Once upon a time, when I was a high-schooler, Doom 2 reached my newly bought PC, a 386 with memory and video card so small, that is nearly impossible to comprehend nowadays. Of course, after playing Doom 2, I was interested in the first installment too, but still, the second part was the one that hooked me into the FPS genre for a great while. I loved the aesthetics, the maps, the guns, the justified genocide of demons. It filled my mind so much I even had some Doom themed dreams, and they were awesome! After a while I realized, there were software for creating levels and map packs for my favorite game, so I jumped into learning to use them, and soon after I was able to make some modified maps of the originals. But that wasn’t nearly enough, so I started to design my own levels.
First, I just made unconnected maps, but after seeing Plutonia, the Star Wars mod, and many more, I thought about making my own pack. For whatever reason, I named it SOS, and in my middle school bad English knowledge, it surely meant something (the last S was “solution” I think). I collected whatever MIDI music, WAV sounds I could, changed a bunch of the original ones in the WAD. Also I got some basic drawing tool, and meddled with some textures, and I made my own version of the status bar. Unfortunately, the story/texts between some of the levels were hard coded in the DOOM2.EXE, so the rewritten story (lol) was lost in time (unfortunately that’s what happened to my ABUSE maps too… ABUSE was a 2D platformer, alien shooter).
I usually started a map with a core idea of what it should be about. Or if I knew some neat trick, or some cool visuals, I built an idea around that. For example: I wanted to make a prison level, with rooms full of bodies and demons that perform the torturing: that’s how the Chamber of Torture level was born. Or: It would be cool to see the cyberdemon, but it cannot attack you as it’s imprisoned: so the Set him free! map was born. I usually made small, compact maps, as my first PC had memory issues, the bigger the map, the more memory it needed to save/compile. This map pack was never finished, as I built stuff for it over years, and after a while I didn’t have any more ideas, or I just got bored of it, or life came along with its problems, and time consuming nonsense. Still, I made 16 levels, which is half of the original maps for Doom 2. 14 of them I made in a continuous manner, I made a 2nd secret level, and a 30th level, and here’s the list of them:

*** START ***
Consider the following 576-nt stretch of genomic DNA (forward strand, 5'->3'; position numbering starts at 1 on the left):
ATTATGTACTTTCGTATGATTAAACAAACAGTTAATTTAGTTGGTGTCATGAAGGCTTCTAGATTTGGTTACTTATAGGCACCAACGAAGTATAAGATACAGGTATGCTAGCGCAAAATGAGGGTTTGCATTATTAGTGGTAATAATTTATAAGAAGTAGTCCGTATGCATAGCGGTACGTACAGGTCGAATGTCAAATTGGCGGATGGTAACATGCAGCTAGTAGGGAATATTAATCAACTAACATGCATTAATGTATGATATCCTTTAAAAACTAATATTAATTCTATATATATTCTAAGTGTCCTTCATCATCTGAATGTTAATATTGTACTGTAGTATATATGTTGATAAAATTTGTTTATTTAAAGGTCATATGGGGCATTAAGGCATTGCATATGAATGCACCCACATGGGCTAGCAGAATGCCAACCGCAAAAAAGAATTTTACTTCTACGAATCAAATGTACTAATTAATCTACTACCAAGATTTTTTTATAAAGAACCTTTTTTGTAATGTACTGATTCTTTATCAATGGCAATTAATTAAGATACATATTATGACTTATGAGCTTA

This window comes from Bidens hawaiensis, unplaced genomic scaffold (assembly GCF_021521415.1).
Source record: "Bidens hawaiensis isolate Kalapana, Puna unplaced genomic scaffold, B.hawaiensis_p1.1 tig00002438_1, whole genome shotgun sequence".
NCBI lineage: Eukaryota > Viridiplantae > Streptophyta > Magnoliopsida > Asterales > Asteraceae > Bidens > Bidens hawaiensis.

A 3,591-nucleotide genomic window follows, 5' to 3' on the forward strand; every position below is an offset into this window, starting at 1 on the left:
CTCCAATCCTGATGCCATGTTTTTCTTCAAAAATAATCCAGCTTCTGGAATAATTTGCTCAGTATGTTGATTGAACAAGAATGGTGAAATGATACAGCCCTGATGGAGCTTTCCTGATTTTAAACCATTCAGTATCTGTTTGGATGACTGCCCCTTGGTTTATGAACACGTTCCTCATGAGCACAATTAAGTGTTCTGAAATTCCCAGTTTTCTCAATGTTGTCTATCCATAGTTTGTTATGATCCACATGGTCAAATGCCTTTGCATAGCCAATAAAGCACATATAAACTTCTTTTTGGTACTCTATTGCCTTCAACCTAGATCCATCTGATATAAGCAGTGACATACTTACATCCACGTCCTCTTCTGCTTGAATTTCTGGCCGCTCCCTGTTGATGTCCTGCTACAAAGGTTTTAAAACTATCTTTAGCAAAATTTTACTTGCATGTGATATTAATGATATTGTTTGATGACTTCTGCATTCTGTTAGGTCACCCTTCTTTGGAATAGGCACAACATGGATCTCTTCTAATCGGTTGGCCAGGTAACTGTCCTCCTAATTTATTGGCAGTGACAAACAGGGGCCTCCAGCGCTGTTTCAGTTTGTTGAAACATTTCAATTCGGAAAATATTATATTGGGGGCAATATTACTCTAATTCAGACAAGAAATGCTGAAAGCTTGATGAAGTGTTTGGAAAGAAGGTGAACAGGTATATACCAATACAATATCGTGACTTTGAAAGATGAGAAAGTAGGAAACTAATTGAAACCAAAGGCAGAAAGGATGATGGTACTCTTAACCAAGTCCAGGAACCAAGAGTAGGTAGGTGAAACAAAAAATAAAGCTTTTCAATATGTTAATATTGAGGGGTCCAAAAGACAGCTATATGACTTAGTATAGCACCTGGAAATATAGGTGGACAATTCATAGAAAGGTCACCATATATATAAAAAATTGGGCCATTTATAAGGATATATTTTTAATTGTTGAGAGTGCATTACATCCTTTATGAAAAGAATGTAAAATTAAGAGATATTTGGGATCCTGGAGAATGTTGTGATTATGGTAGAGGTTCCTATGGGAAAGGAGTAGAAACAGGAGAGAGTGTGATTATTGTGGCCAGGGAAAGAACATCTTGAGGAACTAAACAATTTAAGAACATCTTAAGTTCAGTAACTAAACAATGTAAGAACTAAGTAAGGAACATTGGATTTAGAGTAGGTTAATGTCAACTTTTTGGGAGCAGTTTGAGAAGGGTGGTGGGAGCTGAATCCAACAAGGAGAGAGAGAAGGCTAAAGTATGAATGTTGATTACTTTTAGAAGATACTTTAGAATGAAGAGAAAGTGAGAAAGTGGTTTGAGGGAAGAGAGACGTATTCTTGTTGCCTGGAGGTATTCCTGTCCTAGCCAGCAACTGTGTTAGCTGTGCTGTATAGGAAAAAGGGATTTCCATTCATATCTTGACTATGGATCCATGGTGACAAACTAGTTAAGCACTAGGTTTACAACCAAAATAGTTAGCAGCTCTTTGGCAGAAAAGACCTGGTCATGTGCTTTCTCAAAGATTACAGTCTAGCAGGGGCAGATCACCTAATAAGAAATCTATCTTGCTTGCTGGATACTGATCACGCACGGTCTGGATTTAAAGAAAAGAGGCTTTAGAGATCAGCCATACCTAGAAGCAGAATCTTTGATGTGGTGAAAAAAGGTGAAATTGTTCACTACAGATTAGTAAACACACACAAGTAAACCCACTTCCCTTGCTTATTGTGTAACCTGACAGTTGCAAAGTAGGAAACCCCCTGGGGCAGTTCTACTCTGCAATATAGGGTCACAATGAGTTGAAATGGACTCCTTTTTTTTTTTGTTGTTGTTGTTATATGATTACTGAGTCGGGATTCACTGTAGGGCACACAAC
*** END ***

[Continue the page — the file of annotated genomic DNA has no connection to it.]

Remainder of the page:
map 1.: Head Quarters/Home Base (It’s a military base)
map 2.: Chamber of Torture (An old prison in hell)
map 3.: Upper Catacombs (Small catacombs)
map 4.: Dirty Tricks (There are some traps here)
map 5.: Set him Free! (To exit, you have to let loose hell)
map 6.: Outway from Hell (Some temples, that hold the key for a portal)
map 7.: Old Metro Station (An abandoned station deep in a mountain)
map 8.: Waterworks (A facility near the mountains)
map 9.: Hidden Labors (A laboratory hidden in a library… it even has a small cinema!)
map 10.: Repair Facility (A repair station with some dark secrets)
map 11.: Transit Company (A depot in a city, there’s a truck you have to get to)
map 12.: Zombie City (A small city overrun by demons)
map 13.: Crematorium (A complex for the dead exit in the flames of course)
map 14.: Home, Sweet Home (This is my parent’s house, garage, basement and all)
map 15 – 29.: N/A
map 30.: Monolith (My finishing level with the Icon of Sin, it’s doable, though not easy)
map 31.: N/A
map 32.: City of Vilcabamba (This was built after the demo map of Tomb Raider)
It was a blast, I loved Doom and Doom 2 so much, I still play these games after years and years. When I heard John Romero would be in Hungary I was excited to hear and see him talk in person about this stuff. I read Masters of Doom, saw countless YouTube videos and read articles about how it was made on the internet, but still, this was another level. I also had printed out two big posters, and I asked John to sign both, and he did. One I gave to my cousin as he also loves the Doom franchise, and I have the other hanging on my wall.
Interestingly, Doom 3 wasn’t my cup of tea at all, nor the new Doom and Doom Eternal games. I see why people like these with high octane action and all, but when I hear “doom” I immediately see 256 colored sprites, straight walls with big pixels, and hear the satisfying hum of my BFG 9000. 🙂